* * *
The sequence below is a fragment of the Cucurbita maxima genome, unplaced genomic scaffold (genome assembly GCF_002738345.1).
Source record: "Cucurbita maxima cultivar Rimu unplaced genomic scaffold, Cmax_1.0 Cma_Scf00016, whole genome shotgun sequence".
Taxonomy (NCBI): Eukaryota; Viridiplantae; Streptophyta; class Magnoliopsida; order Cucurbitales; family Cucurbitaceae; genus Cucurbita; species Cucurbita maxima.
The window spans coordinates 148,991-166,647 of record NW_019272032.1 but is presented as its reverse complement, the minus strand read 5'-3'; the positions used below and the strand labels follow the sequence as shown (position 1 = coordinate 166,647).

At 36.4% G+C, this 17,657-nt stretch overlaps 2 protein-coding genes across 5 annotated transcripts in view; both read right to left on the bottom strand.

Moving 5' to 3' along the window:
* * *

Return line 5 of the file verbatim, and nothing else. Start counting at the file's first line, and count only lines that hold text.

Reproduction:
At 36.4% G+C, this 17,657-nt stretch overlaps 2 protein-coding genes across 5 annotated transcripts in view; both read right to left on the bottom strand.